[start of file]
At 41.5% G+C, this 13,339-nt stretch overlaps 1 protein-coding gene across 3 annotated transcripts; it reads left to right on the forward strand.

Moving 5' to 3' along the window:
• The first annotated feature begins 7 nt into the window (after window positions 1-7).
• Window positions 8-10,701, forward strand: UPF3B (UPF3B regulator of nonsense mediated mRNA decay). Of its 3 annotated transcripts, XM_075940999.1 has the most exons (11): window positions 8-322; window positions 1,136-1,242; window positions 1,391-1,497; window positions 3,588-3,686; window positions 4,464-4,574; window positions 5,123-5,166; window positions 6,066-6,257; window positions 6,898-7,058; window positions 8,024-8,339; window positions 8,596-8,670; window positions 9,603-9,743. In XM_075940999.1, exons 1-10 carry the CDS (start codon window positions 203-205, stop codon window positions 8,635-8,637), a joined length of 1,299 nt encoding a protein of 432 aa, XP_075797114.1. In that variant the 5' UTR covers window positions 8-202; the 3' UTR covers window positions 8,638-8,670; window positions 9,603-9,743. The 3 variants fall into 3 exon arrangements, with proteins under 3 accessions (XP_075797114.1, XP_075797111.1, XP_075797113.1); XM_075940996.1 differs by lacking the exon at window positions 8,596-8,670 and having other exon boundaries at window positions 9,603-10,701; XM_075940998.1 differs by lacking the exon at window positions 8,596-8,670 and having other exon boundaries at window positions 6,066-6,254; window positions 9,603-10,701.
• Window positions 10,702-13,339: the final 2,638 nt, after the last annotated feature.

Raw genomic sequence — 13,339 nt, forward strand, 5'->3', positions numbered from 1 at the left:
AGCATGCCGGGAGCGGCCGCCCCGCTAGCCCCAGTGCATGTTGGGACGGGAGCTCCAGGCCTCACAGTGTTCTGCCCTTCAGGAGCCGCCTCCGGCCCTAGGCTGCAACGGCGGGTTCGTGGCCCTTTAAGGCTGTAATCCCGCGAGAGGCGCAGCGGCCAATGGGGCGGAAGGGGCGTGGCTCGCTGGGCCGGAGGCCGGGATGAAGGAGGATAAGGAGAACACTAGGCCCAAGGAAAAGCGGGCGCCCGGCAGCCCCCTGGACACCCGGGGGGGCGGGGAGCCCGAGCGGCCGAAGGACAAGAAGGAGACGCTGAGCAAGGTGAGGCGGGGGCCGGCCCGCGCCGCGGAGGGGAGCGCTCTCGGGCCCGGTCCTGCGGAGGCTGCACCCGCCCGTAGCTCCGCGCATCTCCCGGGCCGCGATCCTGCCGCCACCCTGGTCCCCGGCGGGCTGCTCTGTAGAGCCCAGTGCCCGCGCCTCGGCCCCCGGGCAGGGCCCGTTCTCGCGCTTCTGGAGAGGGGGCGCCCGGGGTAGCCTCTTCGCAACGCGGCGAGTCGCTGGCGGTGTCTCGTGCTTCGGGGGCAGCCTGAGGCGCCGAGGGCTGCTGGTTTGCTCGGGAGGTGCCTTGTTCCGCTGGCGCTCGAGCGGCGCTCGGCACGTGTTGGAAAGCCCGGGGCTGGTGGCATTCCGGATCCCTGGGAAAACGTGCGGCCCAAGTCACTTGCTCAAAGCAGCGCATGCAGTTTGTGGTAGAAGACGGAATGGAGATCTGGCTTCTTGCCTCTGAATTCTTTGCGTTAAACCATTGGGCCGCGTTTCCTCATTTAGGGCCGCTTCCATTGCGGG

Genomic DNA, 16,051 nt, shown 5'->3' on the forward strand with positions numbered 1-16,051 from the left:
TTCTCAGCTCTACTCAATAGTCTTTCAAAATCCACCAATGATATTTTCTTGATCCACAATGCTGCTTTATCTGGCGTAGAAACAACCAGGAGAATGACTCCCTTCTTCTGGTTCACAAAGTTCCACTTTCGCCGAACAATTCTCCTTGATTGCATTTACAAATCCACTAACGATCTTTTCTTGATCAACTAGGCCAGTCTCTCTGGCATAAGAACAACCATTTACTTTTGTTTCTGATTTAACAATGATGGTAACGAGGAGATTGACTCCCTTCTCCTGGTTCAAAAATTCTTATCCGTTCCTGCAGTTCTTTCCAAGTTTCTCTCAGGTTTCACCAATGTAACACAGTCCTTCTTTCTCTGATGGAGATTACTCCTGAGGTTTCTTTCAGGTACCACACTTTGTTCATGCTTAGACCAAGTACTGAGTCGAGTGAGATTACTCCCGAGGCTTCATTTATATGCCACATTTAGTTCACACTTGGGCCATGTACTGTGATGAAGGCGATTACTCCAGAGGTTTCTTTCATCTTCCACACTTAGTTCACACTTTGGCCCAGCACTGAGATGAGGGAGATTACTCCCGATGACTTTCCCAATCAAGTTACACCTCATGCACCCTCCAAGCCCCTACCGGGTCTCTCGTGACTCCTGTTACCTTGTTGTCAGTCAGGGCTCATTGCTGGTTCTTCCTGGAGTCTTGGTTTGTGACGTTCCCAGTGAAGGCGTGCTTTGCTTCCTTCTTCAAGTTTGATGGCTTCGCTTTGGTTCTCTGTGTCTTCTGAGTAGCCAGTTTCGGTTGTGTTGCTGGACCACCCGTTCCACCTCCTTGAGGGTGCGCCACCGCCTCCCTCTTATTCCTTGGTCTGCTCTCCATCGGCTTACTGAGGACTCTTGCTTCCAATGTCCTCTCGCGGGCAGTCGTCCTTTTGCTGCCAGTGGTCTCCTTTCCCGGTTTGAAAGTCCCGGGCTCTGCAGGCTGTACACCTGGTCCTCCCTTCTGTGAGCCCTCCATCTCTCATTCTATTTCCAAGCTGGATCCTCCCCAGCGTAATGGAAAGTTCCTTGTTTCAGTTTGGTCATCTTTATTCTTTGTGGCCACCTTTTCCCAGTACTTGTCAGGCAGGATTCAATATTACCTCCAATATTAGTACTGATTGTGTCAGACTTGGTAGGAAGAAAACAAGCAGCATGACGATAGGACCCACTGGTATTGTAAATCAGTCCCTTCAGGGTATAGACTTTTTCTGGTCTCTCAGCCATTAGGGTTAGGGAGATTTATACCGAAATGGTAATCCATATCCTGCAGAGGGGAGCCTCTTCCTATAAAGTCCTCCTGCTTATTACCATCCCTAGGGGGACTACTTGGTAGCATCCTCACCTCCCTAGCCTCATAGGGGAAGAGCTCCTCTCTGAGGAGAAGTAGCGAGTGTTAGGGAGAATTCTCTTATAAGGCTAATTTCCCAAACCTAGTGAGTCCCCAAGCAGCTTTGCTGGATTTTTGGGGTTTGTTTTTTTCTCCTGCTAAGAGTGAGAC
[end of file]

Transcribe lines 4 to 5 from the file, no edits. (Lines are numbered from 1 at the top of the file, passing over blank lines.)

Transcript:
• Window positions 8-10,701, forward strand: UPF3B (UPF3B regulator of nonsense mediated mRNA decay). Of its 3 annotated transcripts, XM_075940999.1 has the most exons (11): window positions 8-322; window positions 1,136-1,242; window positions 1,391-1,497; window positions 3,588-3,686; window positions 4,464-4,574; window positions 5,123-5,166; window positions 6,066-6,257; window positions 6,898-7,058; window positions 8,024-8,339; window positions 8,596-8,670; window positions 9,603-9,743. In XM_075940999.1, exons 1-10 carry the CDS (start codon window positions 203-205, stop codon window positions 8,635-8,637), a joined length of 1,299 nt encoding a protein of 432 aa, XP_075797114.1. In that variant the 5' UTR covers window positions 8-202; the 3' UTR covers window positions 8,638-8,670; window positions 9,603-9,743. The 3 variants fall into 3 exon arrangements, with proteins under 3 accessions (XP_075797114.1, XP_075797111.1, XP_075797113.1); XM_075940996.1 differs by lacking the exon at window positions 8,596-8,670 and having other exon boundaries at window positions 9,603-10,701; XM_075940998.1 differs by lacking the exon at window positions 8,596-8,670 and having other exon boundaries at window positions 6,066-6,254; window positions 9,603-10,701.
• Window positions 10,702-13,339: the final 2,638 nt, after the last annotated feature.